Mr Mmusi said that getting approval for an international trip was a tiresome process in Parliament, and if the Committee could not present a proposed destination in 2015 it would be that more difficult to get approval in 2016, until just after the local government elections.
Ms Manana said that she had done her own research on Cuba as a possible destination for the international trip. That country started its sports development in early childhood, and since SA wanted to do youth development in a similar manner, she was in favour of Cuba as a destination.
Mr Malatsi said he recognised there was a challenge of time in terms of presentation to the House Chairperson and the unclear mandate the Committee had given to the MANCO, so the Committee had to be provided with minutes of what had happened at the briefing where three possible destinations had been presented and discussed so as to deal with the uncertainty on the destinations prevalent at the meeting on the day.
The Chairperson said that if the Committee felt it was not prepared to decide on the trip, then the staff could provide the minutes where an open-ended mandate had been given to it by the Committee. There had to be a decision though.
Some Members of the Committee recalled the presentation, while others were still unclear.
Mr Mabika supported Ms Manana’s motion on Cuba to be the preferred destination, because he was against the Chairperson not presenting a proposed destination on the International trip to the House Chairperson.
Mr Malatsi suggested that the staff be given an opportunity to re-present the document on the three destinations on the spot.
Mr Thebehae said that the international study tour was included in the APP which, as per the agenda of the day, was the third item after the adoption of the APP. The study tour proposal had been guided by what the main priorities of the government in terms of sport were:
- The NSRP.
- The Committee’s mandate to the staff on the research on the three candidate countries.
- What development had come about in those countries through the implementation of their sports systems?
- Comparing South Africa to those developed systems, the Committee would see what priorities within the NSRP could be worked on -- schools sport, academies, the club model of SA.
- Over and above that, one would have had to compare the ideological differences in the government and social structures of all these countries. A socialist Cuba, a democratic and federal Australia, or a Communist Germany, in comparison to SA.
- The ability of each of those countries to implement its systems within the allocated budgets would then be the biggest differentiator when comparing SA to all those countries.
Mr Thebehae said he was in favour of the Chairperson’s proposal not to table a proposal for one destination, though that would then delay the application for approval for the study tour. He then reminded the Committee that all the proposals for the destination had been done, though that had been done separately.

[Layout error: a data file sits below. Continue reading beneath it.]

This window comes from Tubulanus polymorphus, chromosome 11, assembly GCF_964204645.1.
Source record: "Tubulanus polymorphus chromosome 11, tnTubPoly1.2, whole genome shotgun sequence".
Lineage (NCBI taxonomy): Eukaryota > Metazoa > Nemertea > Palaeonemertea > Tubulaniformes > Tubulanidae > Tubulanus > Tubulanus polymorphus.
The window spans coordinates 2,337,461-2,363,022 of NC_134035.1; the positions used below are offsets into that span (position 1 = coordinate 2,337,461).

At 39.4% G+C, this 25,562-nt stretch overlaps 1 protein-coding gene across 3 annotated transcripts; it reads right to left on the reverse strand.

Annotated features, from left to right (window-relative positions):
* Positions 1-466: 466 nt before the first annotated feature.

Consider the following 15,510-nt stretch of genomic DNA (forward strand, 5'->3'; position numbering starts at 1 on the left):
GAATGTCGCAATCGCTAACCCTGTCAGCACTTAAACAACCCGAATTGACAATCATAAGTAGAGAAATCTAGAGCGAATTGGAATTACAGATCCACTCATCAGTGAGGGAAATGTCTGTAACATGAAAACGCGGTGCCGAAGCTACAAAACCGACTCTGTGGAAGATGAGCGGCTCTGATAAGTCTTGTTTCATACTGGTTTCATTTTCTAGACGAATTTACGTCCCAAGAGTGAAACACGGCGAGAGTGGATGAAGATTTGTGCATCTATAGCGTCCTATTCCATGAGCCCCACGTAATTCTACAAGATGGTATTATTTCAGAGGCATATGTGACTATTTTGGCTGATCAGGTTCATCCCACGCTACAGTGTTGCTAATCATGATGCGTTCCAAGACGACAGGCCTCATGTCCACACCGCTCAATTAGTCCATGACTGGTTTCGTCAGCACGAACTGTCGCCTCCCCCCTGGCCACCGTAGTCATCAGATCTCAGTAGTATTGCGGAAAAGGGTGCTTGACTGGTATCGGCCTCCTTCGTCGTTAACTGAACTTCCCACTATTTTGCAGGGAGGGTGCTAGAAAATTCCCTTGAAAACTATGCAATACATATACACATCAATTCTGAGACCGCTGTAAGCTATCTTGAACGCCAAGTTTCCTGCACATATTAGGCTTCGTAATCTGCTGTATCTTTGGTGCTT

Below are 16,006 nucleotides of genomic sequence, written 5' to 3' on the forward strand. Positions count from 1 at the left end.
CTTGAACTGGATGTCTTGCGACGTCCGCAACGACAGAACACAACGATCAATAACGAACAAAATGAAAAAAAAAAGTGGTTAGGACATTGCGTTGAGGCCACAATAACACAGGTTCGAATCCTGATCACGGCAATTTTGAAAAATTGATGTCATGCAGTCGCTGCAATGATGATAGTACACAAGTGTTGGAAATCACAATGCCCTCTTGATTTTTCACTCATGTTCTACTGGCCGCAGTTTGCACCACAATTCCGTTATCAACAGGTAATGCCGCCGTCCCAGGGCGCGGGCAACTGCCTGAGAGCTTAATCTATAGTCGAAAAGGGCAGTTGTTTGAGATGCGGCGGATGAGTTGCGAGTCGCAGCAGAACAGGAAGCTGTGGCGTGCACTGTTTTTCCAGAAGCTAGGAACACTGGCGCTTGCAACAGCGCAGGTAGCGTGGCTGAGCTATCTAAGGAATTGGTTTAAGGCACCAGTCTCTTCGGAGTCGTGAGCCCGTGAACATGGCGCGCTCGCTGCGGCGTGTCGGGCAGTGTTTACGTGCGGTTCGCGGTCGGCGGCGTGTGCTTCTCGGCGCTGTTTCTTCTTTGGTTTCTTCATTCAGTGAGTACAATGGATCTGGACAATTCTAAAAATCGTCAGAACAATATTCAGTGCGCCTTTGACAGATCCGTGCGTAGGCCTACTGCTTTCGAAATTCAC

The Chairperson agreed with Mr Thebehae that the staff could certainly go and refine the proposal, including researching all three destinations and putting them into one presentation. That effectively would mean she would not be presenting a study tour proposal to the House Chairperson, unless the Committee gave her a clear mandate on the matter.
Mr Malatsi voted for the suggestion made by Mr Thebehae on the study tour.
The Committee agreed that the Chairperson should table a study tour proposal.
Mr Mabika moved for adoption of the APP and the study tour proposal.
Mr Ralegoma seconded the proposal.
The APP and the international study tour proposal were adopted with amendments.
Mr Mdekazi notified the Committee that a soccer fan had died at a soccer match. In respect of the Safety and Sports and Recreational Events Act (SASREA), the Committee should check how well it had been implemented and who was responsible for doing so, because the Premier Soccer League (PSL) and the South African Football Association (SAFA) were blaming each other.
Mr Bergman asked if it was parliamentary to ask Minister Mbalula, through parliamentary processes, to account for some of his twitter comments on the issues around his trip to watch the boxing match between Floyd Mayweather and Manny Pacquiao, and what benefit it was for sport for the Minister to have gone to the match.
Mr Ralegoma concurred with Mr Mdekazi that SRSA would have to follow up that incident as the finalisation of the SASREA board set-up was an indictment on the Committee and the Department. On the issue of social media and Minister Mbalula, that would be encroaching on his private life.
Mr Mmusi explained that possibly why there had been a spat between the Minister and the journalist was that he may have felt violated in his personal capacity. Therefore the Committee should not involve itself in that.
The Chairperson said Members could ask the Minister directly as individuals, but it could not be a Committee mandate to ask the Minister about such issues.
The Committee adopted its minutes for 5 and 6 May 2015.
The meeting was adjourned.
Download as PDF
You can download this page as a PDF using your browser's print functionality. Click on the "Print" button below and select the "PDF" option under destinations/printers.
See detailed instructions for your browser here.